At around 8:45 on the morning of Friday, Oct. 18, 78-year-old Cheng Jin Lai was pedaling his bicycle through SoMa while apparently collecting recyclables.
Moments later he was dead.
A 27-Bryant bus struck him as it turned from 11th Street onto Bryant. Elderly men on bicycles don't fare well in bus collisions; Lai died on the scene.
Neither the police nor the Medical Examiner's office would offer details on the manner of the cyclist's death.
Multiple city sources, however, told SF Weekly Lai was crushed by the back-right tire of the bus.
Disturbingly, a safety device specifically
designed to prevent cyclists or pedestrians from being crushed by a bus' back-right tire - and which is standard-issue on Muni vehicles - was missing from this bus
Several sources within Muni who observed Bus No. 8410 confirm that it did not have an "S-1 Gard" protecting its back-right tire (which is also indicated in the television image accompanying this story).
This device is simply a bumper-shaped hunk of polyurethane mounted in front of the wheel, which functions like a cow-catcher in pushing away people, animals, or objects. The bus involved in the lethal accident had an S-1 Gard at one point, a source tells SF Weekly: "The mounting parts for the device were still intact -- but it had been missing for some time."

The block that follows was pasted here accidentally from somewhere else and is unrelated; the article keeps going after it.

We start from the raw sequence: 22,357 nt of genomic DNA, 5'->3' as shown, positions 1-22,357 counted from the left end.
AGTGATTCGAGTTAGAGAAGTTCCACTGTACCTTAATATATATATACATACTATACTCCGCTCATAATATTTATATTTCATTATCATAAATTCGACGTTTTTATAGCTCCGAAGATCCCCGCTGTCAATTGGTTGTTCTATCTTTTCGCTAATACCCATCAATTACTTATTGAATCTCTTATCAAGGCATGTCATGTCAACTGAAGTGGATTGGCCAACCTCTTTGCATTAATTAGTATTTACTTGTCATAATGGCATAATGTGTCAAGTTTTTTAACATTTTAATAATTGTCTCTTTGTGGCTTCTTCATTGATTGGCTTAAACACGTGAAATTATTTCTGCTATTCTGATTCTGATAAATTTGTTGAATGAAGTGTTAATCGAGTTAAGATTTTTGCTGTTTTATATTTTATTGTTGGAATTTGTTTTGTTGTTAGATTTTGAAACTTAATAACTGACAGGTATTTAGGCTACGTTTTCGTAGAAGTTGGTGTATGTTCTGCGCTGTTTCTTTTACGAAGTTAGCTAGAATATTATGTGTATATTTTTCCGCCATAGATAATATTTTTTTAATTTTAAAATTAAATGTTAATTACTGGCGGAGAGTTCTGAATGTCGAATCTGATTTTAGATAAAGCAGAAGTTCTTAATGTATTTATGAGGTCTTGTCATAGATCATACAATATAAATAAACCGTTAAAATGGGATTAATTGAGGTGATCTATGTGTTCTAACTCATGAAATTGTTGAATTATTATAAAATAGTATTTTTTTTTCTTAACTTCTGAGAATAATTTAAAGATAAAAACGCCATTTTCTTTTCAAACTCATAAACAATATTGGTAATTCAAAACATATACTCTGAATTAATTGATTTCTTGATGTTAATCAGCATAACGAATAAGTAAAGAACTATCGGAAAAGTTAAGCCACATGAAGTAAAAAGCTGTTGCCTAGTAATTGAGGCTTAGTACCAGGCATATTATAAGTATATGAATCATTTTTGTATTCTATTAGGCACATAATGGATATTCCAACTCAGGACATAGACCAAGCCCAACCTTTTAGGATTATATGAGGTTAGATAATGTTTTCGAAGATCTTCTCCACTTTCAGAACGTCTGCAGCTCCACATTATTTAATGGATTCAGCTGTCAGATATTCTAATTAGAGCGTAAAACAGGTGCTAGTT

S-1 Gards tend to fall off buses when they "go over a curb or hit an object" says an experienced Muni manager. "But they don't keep enough in stock to reinstall them. There are a lot of coaches that do not have them."
SF Weekly on Tuesday requested the last several monthly inspections for Bus No. 8410 and the "drivers' defect card" the operator completed prior to taking it out on its fatal run. Neither has yet been delivered. Multiple Muni drivers confirm, however, that if they discover an S-1 Gard is missing, that alone wouldn't be enough to justify a bus being pulled out of service.
"I check for it, but I don't know that most operators do. But if it's not there, I don't think it's a big deal," says one veteran driver. "If it's not there, you're gonna end up pulling out anyway. They'll say, 'Hey, drive it.'"
Another driver adds that a coach without an S-1 Gard will still be taken out to serve the public "because the bus still rolls." Asked if this is good policy, he says "No, this isn't a good idea. But this is what we're dealing with."
Sadly, it appears that's what Cheng Jin Lai was dealing with, too.